There is absolutely no excuse for not having a cheap platform streaming every pre-2000 movie, except pure greed from the copyright mafia.
I'm not so sure about that. The movie business is notoriously crappy - most movies never recoup their costs. It's the few wild successes that keep the studios afloat.
On the other it is true that the marginal cost of selling digital downloads of back catalogue movies is close to zero.
Maybe the solution to the HN problem is moving it to Usenet :)
Hell, if you have to change the port numbers and the name of the system to get around ISPs that fear it, that'd even be fine.
With bittorrent caches, wouldn't you still be limited to people providing seeds for each item? The sustainability of Usenet is now driven by commercial demand. Wouldn't BT be limited to people donating bandwidth/resources at personal will?
That's the only thing that keeps on confusing me when it comes to usenet. I don't get why people don't just use cheaper providers but flock to the ones with massive ads and referal links.
There are a lot of 10 USD / month providers without caps and the same retention.
I get that it might be easier just to pick the one that you're pointed at, but for a recurring 10-20 USD/month, it might be worth the 15 minutes or research.
It's not that they haven't tried the cheaper services. It's that those services just don't have the same quality.
There are e.g. Eweka (http://eweka.nl/en/usenet_toegang/specificaties/) Or The Cubenet (http://thecubenet.com) which don't fall short compared to the expensive counterparts with the large advertisement budget.
EDIT: Here's a small overview about who resells what: http://www.usenet-providers.net/newsgroup-resellers.php
Cox used to offer a base NNTP service, for example, which was part of my cable subscription. I stopped using it because they had awful data caps and horrible retention.
Then, they died.
I think there was a SaveDeja campaign for a while before Google finally bought the archive.
I was not thrilled with what Google did with the archive after that--hugely disappointing, actually--but first the stupid and then the dying happened before Google touched anything.
I just hope the industries adapt by the time usenet starts deteriorating.
I mean, few people realize how ridiculously, amazingly simple it is to download a movie or even an entire series using Usenet and NZBs. Click a file and start downloading at full bandwidth. That's it. No torrent seeding bullshit, no download caps or mirrors to find. It's incredible. And we're scared it might become popular.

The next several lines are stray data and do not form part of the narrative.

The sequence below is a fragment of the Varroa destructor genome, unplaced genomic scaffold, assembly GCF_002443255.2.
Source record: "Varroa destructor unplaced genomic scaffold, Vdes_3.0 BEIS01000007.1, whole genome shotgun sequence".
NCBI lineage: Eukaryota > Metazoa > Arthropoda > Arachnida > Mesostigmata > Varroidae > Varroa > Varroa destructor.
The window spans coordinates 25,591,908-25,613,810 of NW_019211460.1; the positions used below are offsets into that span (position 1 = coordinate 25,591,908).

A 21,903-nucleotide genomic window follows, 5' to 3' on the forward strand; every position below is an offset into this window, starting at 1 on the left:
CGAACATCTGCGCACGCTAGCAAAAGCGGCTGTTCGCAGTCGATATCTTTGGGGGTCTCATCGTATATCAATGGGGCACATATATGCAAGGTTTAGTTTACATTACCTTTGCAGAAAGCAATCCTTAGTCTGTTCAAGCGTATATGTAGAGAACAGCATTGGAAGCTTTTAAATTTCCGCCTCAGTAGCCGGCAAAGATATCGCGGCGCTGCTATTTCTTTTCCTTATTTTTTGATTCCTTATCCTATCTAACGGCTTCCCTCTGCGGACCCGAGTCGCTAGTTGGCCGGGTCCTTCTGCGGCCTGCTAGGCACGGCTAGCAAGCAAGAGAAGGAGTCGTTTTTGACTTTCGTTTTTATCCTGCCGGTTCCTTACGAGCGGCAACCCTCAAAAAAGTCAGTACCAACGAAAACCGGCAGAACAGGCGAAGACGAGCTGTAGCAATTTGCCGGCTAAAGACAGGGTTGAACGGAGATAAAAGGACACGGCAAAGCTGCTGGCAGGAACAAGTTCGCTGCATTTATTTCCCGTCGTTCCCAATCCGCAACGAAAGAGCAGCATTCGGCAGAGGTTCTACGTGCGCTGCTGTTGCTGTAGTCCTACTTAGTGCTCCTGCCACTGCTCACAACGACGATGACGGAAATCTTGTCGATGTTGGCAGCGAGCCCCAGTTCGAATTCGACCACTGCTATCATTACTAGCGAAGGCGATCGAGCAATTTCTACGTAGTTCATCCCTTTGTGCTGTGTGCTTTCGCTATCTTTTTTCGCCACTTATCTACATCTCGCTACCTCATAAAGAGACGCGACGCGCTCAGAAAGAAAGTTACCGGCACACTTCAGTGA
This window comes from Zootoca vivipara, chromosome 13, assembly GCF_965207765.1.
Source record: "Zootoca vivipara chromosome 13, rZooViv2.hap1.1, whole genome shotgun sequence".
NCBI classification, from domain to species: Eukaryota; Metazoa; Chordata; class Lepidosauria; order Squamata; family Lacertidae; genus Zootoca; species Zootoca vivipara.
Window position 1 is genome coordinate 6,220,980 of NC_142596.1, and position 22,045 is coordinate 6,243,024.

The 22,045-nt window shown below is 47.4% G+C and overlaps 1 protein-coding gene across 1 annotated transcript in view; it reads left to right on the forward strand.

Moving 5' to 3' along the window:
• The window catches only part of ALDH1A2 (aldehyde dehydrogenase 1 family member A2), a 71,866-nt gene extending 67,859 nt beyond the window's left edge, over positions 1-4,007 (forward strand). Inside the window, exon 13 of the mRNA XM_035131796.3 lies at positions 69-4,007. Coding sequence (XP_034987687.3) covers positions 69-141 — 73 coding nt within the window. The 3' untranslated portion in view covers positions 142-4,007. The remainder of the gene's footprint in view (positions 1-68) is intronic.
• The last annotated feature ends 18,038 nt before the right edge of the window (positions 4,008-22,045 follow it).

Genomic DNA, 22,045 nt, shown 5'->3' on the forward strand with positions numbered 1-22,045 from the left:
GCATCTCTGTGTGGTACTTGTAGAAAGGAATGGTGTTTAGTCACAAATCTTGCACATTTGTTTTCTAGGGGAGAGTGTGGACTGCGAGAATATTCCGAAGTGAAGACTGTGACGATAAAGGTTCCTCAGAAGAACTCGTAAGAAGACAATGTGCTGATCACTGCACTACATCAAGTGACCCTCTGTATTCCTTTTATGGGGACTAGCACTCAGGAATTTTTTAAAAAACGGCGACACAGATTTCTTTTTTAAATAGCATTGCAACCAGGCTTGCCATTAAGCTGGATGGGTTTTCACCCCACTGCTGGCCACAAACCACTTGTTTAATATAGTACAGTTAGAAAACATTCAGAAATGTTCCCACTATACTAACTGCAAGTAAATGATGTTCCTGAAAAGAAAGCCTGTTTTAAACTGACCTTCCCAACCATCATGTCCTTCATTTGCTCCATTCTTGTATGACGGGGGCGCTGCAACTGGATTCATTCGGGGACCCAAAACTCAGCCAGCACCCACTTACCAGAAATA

Usenet posts are, for all intents and purposes, anonymous. Sure there's some source header information, but that's extremely easy to spoof and there's already dozens of SAAS upload services which hide the user's identity.
Downloaders are as anonymous as their NNTP provider makes them, thanks to SSL encrypted connections.
The only attack vector for copyright holders is to go after the service providers, which _should_ fall under safe-haven rules. The worst they can do is issue DMCA takedowns for individual posts, which can number in the hundred of thousands for just a single video.
If safe haven didn't apply, usenet itself is distributed, take down one host and people will simply move to another.
Source? I haven't heard of DMCA takedowns propagating to other separate companies. Resellers sure (same company). Many users have specifically avoided Highwinds resellers due to the large number of takedowns they receive, implying that whoever else they find isn't getting (or observing) the notices.
Not that I have taken to Usenet, just saying that there is more to it. It is also tiring to look for movies and find they are not available (mostly for political reasons, no doubt).
Reddit really sucks for discussion and it's one of the (many) reasons I don't go there anymore.
With reddit, it's easy to see at a glance (particularly with the enhancement suite) just what comments/posts you have made have been responded to.
Granted, there simply is no web-based discussion format that rivals firing up "trn" and using 2 keys to flip through several hundred threads in just a few minutes. That, and you can sync the posts offline, read and respond to them offline, and post your replies in a single batch once you regain connectivity. Pure ASCII was such a great medium for discussion.
Content providers need to offer a flat rate for resellers, and sure, they'll have the occasional exclusive and better deal to specific online stores.
But compare this to a real world store: they can sell anything they can buy. Yes, they have to negotiate with a distributor but it isn't nearly as ridiculous as the digital marketplace is.
I should be able to set up my own ebook / movie / tv-show / game online store and be able to sell anything that isn't locked into an exclusive agreement.